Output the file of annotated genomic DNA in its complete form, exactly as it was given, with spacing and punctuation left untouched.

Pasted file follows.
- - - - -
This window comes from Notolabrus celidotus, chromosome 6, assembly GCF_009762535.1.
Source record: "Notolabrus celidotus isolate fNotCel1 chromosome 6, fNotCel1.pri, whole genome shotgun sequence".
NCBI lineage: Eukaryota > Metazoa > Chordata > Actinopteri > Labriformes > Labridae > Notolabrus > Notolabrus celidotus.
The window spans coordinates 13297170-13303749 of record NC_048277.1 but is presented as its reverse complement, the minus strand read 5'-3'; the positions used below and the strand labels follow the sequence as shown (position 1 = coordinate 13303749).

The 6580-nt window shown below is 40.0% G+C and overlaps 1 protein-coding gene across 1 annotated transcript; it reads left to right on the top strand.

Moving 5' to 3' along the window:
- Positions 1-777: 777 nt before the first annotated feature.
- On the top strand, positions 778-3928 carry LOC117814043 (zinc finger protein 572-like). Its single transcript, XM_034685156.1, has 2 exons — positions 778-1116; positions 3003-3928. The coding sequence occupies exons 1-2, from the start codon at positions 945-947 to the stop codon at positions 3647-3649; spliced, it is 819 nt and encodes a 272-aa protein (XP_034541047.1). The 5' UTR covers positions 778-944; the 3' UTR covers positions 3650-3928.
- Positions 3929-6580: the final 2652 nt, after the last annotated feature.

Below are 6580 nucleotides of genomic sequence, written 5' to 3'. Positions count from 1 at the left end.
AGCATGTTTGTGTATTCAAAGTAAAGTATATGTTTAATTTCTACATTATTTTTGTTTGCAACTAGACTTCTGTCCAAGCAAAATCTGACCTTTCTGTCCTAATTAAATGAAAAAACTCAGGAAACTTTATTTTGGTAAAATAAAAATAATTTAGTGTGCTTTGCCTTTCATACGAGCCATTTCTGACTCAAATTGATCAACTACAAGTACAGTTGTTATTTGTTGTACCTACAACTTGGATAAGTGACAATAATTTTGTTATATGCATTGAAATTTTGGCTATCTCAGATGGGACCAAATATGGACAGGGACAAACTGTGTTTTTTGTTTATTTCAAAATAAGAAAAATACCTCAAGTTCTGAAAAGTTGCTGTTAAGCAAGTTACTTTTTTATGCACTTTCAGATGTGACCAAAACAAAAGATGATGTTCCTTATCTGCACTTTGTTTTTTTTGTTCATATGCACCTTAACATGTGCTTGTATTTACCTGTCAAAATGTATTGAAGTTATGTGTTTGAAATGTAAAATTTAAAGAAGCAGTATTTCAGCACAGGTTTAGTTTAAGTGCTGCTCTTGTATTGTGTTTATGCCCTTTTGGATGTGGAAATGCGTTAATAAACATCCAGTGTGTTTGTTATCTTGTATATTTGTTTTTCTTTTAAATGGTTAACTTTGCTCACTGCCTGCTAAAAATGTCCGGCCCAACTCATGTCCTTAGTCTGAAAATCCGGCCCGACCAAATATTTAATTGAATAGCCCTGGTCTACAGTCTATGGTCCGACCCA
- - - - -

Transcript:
This window comes from Notolabrus celidotus, chromosome 6, assembly GCF_009762535.1.
Source record: "Notolabrus celidotus isolate fNotCel1 chromosome 6, fNotCel1.pri, whole genome shotgun sequence".
NCBI lineage: Eukaryota > Metazoa > Chordata > Actinopteri > Labriformes > Labridae > Notolabrus > Notolabrus celidotus.
The window spans coordinates 13297170-13303749 of record NC_048277.1 but is presented as its reverse complement, the minus strand read 5'-3'; the positions used below and the strand labels follow the sequence as shown (position 1 = coordinate 13303749).

The 6580-nt window shown below is 40.0% G+C and overlaps 1 protein-coding gene across 1 annotated transcript; it reads left to right on the top strand.

Moving 5' to 3' along the window:
- Positions 1-777: 777 nt before the first annotated feature.
- On the top strand, positions 778-3928 carry LOC117814043 (zinc finger protein 572-like). Its single transcript, XM_034685156.1, has 2 exons — positions 778-1116; positions 3003-3928. The coding sequence occupies exons 1-2, from the start codon at positions 945-947 to the stop codon at positions 3647-3649; spliced, it is 819 nt and encodes a 272-aa protein (XP_034541047.1). The 5' UTR covers positions 778-944; the 3' UTR covers positions 3650-3928.
- Positions 3929-6580: the final 2652 nt, after the last annotated feature.

Below are 6580 nucleotides of genomic sequence, written 5' to 3'. Positions count from 1 at the left end.
AGCATGTTTGTGTATTCAAAGTAAAGTATATGTTTAATTTCTACATTATTTTTGTTTGCAACTAGACTTCTGTCCAAGCAAAATCTGACCTTTCTGTCCTAATTAAATGAAAAAACTCAGGAAACTTTATTTTGGTAAAATAAAAATAATTTAGTGTGCTTTGCCTTTCATACGAGCCATTTCTGACTCAAATTGATCAACTACAAGTACAGTTGTTATTTGTTGTACCTACAACTTGGATAAGTGACAATAATTTTGTTATATGCATTGAAATTTTGGCTATCTCAGATGGGACCAAATATGGACAGGGACAAACTGTGTTTTTTGTTTATTTCAAAATAAGAAAAATACCTCAAGTTCTGAAAAGTTGCTGTTAAGCAAGTTACTTTTTTATGCACTTTCAGATGTGACCAAAACAAAAGATGATGTTCCTTATCTGCACTTTGTTTTTTTTGTTCATATGCACCTTAACATGTGCTTGTATTTACCTGTCAAAATGTATTGAAGTTATGTGTTTGAAATGTAAAATTTAAAGAAGCAGTATTTCAGCACAGGTTTAGTTTAAGTGCTGCTCTTGTATTGTGTTTATGCCCTTTTGGATGTGGAAATGCGTTAATAAACATCCAGTGTGTTTGTTATCTTGTATATTTGTTTTTCTTTTAAATGGTTAACTTTGCTCACTGCCTGCTAAAAATGTCCGGCCCAACTCATGTCCTTAGTCTGAAAATCCGGCCCGACCAAATATTTAATTGAATAGCCCTGGTCTACAGTCTATGGTCCGACCCA